Where Can You Work?

Many applications for criminal justice jobs are available via government sites. However, interviews are generally in-person. Initial job offers are usually conditional upon the results of a background check, drug tests, and written exams. Other places to find criminal justice work are:

  • Security services at local venues
  • General district courts
  • Juvenile courts and correctional facilities
  • Police department websites
  • Online portals for government agencies

Can You Work Remotely?

Many remote criminal justice jobs are teaching occupations. Adjunct faculty at universities or criminal justice trade schools teach classes on criminology.

Active investigation and clerical work, such as transcribing audio for permanent records, are at-home procedures as well.

What Are Some Other Careers in Criminal Justice?

Career paths for people with criminal justice skills include popular industries like health and wellness, biological sciences, and communication studies.

Emergency medical technicians, registered nurses, and case managers aid in the physical and mental health of victims or suspects. Forensic scientists, bloodstain pattern analysts, and ballistics experts navigate crime scenes.

Program coordinators and food service supervisors work in prisons and jails to care for inmate’s overall well-being. Court reporters transcribe dialog from trials into official court documents.

Examples are airport security, fraud investigators, surveillance specialists, cybersecurity, and bounty hunters.

Criminal justice duties influence location and salary. Cybersecurity is in high demand as technology becomes more complicated and profitable to infiltrate.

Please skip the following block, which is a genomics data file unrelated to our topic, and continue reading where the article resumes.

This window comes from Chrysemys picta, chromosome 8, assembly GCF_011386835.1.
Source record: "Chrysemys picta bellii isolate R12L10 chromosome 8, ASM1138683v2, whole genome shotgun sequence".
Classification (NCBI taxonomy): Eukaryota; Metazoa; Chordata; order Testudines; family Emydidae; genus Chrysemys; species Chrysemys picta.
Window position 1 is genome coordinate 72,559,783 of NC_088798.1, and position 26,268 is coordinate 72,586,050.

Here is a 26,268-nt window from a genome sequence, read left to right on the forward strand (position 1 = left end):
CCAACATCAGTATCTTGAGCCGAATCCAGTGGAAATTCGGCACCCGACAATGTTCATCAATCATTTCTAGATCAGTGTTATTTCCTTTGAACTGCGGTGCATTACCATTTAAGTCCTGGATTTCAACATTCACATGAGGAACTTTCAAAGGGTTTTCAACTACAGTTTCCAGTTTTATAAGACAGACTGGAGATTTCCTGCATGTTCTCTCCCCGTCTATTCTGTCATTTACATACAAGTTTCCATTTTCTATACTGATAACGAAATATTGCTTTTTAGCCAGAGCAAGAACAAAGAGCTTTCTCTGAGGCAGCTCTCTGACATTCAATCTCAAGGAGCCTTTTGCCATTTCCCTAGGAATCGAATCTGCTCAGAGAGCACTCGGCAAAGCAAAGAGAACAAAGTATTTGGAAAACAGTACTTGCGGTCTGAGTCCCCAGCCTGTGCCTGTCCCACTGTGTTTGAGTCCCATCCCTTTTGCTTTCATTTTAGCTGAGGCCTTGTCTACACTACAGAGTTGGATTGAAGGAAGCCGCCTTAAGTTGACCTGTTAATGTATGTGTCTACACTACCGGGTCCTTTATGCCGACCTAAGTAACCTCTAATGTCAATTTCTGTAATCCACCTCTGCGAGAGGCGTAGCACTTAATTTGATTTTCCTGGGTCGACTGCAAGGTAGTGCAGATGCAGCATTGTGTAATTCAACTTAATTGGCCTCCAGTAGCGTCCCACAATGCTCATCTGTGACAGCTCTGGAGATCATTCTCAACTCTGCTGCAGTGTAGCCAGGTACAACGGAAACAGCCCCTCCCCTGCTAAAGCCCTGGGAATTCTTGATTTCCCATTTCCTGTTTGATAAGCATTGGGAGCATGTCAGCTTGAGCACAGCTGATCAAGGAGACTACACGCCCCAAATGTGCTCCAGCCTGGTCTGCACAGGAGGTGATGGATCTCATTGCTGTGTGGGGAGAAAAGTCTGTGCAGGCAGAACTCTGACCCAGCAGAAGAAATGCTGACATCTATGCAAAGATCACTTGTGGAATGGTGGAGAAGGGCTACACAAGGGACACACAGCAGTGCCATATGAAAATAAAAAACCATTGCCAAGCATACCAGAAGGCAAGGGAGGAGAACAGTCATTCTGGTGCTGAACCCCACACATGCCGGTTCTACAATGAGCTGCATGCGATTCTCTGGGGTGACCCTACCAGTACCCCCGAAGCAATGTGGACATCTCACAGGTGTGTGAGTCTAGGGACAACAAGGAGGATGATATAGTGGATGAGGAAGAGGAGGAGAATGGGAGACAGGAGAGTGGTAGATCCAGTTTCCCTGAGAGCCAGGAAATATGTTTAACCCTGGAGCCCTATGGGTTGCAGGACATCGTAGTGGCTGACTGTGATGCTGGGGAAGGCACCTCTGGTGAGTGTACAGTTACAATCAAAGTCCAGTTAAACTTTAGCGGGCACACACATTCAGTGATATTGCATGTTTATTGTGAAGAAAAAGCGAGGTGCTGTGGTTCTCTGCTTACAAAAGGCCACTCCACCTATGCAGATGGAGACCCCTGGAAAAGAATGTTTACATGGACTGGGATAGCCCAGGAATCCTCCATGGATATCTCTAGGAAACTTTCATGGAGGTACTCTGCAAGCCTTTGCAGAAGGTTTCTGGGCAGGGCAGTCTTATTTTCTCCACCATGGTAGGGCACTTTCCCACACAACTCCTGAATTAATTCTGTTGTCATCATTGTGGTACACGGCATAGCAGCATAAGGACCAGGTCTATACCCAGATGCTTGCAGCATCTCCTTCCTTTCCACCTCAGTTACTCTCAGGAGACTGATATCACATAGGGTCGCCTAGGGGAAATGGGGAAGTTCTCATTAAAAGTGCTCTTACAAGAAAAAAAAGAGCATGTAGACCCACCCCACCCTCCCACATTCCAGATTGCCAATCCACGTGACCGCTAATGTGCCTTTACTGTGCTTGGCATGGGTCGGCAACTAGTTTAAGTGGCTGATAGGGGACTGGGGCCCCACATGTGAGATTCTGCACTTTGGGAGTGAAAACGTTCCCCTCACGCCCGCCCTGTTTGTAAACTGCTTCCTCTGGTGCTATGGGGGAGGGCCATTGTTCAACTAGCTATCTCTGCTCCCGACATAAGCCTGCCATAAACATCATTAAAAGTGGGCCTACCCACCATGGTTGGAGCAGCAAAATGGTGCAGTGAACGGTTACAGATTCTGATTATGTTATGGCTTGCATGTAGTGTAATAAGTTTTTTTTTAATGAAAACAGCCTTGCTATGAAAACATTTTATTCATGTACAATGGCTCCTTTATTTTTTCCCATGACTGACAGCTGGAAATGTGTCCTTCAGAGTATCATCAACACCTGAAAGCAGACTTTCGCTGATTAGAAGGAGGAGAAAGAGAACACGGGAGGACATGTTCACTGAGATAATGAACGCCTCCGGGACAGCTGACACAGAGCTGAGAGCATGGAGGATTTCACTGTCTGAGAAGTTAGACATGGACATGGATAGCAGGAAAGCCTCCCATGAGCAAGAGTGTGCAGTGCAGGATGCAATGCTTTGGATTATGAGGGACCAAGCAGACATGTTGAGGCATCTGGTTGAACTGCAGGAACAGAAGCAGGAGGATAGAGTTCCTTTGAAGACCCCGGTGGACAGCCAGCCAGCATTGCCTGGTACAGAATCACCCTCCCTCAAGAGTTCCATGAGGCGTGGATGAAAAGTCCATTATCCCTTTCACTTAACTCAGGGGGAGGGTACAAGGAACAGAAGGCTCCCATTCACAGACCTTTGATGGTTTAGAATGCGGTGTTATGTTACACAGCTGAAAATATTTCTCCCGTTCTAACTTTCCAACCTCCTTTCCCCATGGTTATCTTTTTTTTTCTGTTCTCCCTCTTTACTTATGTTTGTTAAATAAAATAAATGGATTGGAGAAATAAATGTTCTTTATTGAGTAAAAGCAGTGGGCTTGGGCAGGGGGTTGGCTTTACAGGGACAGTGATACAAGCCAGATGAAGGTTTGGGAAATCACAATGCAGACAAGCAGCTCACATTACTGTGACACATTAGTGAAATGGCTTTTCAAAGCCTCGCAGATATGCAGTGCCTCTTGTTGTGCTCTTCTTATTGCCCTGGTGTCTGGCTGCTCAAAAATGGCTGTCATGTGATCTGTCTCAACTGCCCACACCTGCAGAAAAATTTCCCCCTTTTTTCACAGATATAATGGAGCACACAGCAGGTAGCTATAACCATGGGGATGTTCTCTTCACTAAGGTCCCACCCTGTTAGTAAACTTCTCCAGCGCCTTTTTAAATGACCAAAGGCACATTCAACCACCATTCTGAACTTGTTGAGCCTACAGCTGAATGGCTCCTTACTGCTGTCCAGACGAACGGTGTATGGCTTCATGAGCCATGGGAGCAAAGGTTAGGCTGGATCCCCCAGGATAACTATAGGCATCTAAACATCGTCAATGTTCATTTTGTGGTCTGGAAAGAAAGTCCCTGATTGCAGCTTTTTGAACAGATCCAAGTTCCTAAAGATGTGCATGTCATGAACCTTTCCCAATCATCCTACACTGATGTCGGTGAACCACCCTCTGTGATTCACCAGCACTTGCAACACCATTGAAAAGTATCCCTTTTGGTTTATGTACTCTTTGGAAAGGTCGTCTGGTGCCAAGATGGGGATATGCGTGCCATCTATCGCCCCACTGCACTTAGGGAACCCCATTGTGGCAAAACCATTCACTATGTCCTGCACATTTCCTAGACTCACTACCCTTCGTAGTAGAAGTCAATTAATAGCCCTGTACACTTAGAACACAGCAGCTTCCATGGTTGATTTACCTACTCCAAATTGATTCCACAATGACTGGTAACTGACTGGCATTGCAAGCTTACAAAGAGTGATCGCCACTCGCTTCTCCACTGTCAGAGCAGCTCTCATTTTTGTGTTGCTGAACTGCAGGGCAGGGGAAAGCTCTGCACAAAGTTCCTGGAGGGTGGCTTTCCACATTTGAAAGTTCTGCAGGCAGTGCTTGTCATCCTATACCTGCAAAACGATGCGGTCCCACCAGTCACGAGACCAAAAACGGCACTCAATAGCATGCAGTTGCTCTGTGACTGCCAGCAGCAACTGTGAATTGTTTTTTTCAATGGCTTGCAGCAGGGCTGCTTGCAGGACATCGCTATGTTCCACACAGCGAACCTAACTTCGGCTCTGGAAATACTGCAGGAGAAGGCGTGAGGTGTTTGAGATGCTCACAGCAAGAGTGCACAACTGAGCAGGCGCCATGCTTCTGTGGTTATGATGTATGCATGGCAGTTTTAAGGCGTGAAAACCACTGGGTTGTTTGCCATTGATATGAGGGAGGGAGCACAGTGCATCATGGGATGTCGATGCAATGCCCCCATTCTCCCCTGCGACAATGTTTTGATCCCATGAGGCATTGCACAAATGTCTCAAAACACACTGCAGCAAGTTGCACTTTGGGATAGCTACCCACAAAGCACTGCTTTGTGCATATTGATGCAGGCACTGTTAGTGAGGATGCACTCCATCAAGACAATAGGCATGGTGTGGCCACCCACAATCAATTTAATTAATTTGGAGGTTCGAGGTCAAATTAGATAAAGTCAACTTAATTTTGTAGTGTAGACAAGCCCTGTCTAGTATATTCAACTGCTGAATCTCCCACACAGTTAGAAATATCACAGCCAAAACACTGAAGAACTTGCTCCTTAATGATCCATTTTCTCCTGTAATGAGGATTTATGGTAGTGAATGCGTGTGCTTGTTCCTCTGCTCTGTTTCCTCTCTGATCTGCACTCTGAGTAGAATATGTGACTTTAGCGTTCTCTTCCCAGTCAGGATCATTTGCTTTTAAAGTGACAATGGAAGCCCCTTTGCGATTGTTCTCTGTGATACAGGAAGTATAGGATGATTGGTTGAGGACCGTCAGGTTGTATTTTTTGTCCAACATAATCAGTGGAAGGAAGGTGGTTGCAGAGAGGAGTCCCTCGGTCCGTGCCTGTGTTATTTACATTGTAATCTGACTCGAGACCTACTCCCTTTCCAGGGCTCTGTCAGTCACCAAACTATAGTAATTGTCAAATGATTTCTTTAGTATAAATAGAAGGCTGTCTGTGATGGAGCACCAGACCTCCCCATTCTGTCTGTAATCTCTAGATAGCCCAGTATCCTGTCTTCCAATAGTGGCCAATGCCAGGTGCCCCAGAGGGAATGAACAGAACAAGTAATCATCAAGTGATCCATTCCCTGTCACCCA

Old school bounty hunters have limited rights per state legislation. They receive payment for contracted services only.

Career Outlook

Criminal justice careers are consistently in demand. Job growth projections for law enforcement are up 5% and court-related positions are growing by three percent. Corrections face a decrease in funding for prisons and population constraints resulting in a seven percent decline.

Salaries differ between positions. While the pay for police officers and detectives varies by city, the median salary is $63,380. Employees of the court earn median salaries of $50,940 for legal assistants and up to $120, 910 for attorneys. Correctional officers make an average of $44,330 a year.

Finding a job in law enforcement, the judiciary, or corrections depends on the locale. Larger cities hire more officers to patrol several zones. Alternatively, small towns typically have a pretty solid force. In court, term limits and private practice determines the hiring process. For corrections, there are less requirements, but even less demand.

Criminal justice benefits include the following:

  • Job security
  • Multiple pay grades, including overtime pay
  • Employee-first hiring/promotions
  • Pensions, such as the Federal Employees Retirement System (FERS)

Question and Answer: Police Officer

A session with Russell who worked as a police officer at the Sheboygan Sheriff Department in Sheboygan, Wisconsin for 25 years.

Q: What kind of training did you need to become a police officer?

A: When I started police work, the standards were different from what they are now. I had to apply and pass the testing. Then I had to take the physical and basic training. I already had military experience for over 10 years, so that was a plus in those days. I had drafting experience since I worked for Donahue and Associated for years. I worked the crime scenes measuring and drawing up the reconstructions for the department. This was before computers. Now they have specific computer reconstruction personnel.